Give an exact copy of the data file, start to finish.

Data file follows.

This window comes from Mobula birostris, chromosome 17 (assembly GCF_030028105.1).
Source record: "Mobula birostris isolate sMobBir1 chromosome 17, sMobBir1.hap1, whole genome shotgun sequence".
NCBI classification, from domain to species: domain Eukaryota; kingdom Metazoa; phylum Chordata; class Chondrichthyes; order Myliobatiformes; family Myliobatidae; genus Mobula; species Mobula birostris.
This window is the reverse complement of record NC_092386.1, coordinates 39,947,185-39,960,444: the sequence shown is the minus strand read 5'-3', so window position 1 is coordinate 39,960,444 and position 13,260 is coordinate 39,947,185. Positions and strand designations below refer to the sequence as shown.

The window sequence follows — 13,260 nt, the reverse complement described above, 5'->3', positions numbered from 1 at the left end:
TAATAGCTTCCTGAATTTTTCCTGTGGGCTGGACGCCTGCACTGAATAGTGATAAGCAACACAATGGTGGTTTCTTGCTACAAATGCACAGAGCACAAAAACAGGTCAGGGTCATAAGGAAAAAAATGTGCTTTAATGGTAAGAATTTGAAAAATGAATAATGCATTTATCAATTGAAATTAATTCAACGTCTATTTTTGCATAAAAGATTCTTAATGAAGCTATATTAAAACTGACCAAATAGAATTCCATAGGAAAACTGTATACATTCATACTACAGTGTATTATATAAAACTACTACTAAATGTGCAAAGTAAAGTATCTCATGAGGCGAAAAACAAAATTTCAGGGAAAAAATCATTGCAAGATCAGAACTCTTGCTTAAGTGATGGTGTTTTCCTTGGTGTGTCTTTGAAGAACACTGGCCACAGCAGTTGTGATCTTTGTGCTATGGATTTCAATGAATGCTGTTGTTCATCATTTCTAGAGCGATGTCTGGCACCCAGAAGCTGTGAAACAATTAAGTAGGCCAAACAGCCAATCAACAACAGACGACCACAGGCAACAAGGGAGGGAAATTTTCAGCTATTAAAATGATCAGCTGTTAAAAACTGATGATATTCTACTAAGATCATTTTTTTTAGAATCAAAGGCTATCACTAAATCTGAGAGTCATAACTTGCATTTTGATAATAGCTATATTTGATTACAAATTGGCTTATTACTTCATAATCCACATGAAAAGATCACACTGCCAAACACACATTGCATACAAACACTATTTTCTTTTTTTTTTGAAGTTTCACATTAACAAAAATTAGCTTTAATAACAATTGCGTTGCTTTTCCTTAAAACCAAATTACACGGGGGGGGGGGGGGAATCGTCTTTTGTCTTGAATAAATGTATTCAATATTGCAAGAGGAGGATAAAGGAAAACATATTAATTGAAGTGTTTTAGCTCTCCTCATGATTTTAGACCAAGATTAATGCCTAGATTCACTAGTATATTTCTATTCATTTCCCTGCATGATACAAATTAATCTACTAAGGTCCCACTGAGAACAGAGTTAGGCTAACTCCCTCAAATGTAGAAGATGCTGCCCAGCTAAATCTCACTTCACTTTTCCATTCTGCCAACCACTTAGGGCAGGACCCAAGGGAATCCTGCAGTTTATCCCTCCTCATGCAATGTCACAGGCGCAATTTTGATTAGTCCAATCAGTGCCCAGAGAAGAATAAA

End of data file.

This window comes from Mobula birostris, chromosome 17 (assembly GCF_030028105.1).
Source record: "Mobula birostris isolate sMobBir1 chromosome 17, sMobBir1.hap1, whole genome shotgun sequence".
NCBI classification, from domain to species: domain Eukaryota; kingdom Metazoa; phylum Chordata; class Chondrichthyes; order Myliobatiformes; family Myliobatidae; genus Mobula; species Mobula birostris.
This window is the reverse complement of record NC_092386.1, coordinates 39,947,185-39,960,444: the sequence shown is the minus strand read 5'-3', so window position 1 is coordinate 39,960,444 and position 13,260 is coordinate 39,947,185. Positions and strand designations below refer to the sequence as shown.

The window sequence follows — 13,260 nt, the reverse complement described above, 5'->3', positions numbered from 1 at the left end:
TAATAGCTTCCTGAATTTTTCCTGTGGGCTGGACGCCTGCACTGAATAGTGATAAGCAACACAATGGTGGTTTCTTGCTACAAATGCACAGAGCACAAAAACAGGTCAGGGTCATAAGGAAAAAAATGTGCTTTAATGGTAAGAATTTGAAAAATGAATAATGCATTTATCAATTGAAATTAATTCAACGTCTATTTTTGCATAAAAGATTCTTAATGAAGCTATATTAAAACTGACCAAATAGAATTCCATAGGAAAACTGTATACATTCATACTACAGTGTATTATATAAAACTACTACTAAATGTGCAAAGTAAAGTATCTCATGAGGCGAAAAACAAAATTTCAGGGAAAAAATCATTGCAAGATCAGAACTCTTGCTTAAGTGATGGTGTTTTCCTTGGTGTGTCTTTGAAGAACACTGGCCACAGCAGTTGTGATCTTTGTGCTATGGATTTCAATGAATGCTGTTGTTCATCATTTCTAGAGCGATGTCTGGCACCCAGAAGCTGTGAAACAATTAAGTAGGCCAAACAGCCAATCAACAACAGACGACCACAGGCAACAAGGGAGGGAAATTTTCAGCTATTAAAATGATCAGCTGTTAAAAACTGATGATATTCTACTAAGATCATTTTTTTTAGAATCAAAGGCTATCACTAAATCTGAGAGTCATAACTTGCATTTTGATAATAGCTATATTTGATTACAAATTGGCTTATTACTTCATAATCCACATGAAAAGATCACACTGCCAAACACACATTGCATACAAACACTATTTTCTTTTTTTTTTGAAGTTTCACATTAACAAAAATTAGCTTTAATAACAATTGCGTTGCTTTTCCTTAAAACCAAATTACACGGGGGGGGGGGGGGAATCGTCTTTTGTCTTGAATAAATGTATTCAATATTGCAAGAGGAGGATAAAGGAAAACATATTAATTGAAGTGTTTTAGCTCTCCTCATGATTTTAGACCAAGATTAATGCCTAGATTCACTAGTATATTTCTATTCATTTCCCTGCATGATACAAATTAATCTACTAAGGTCCCACTGAGAACAGAGTTAGGCTAACTCCCTCAAATGTAGAAGATGCTGCCCAGCTAAATCTCACTTCACTTTTCCATTCTGCCAACCACTTAGGGCAGGACCCAAGGGAATCCTGCAGTTTATCCCTCCTCATGCAATGTCACAGGCGCAATTTTGATTAGTCCAATCAGTGCCCAGAGAAGAATAAA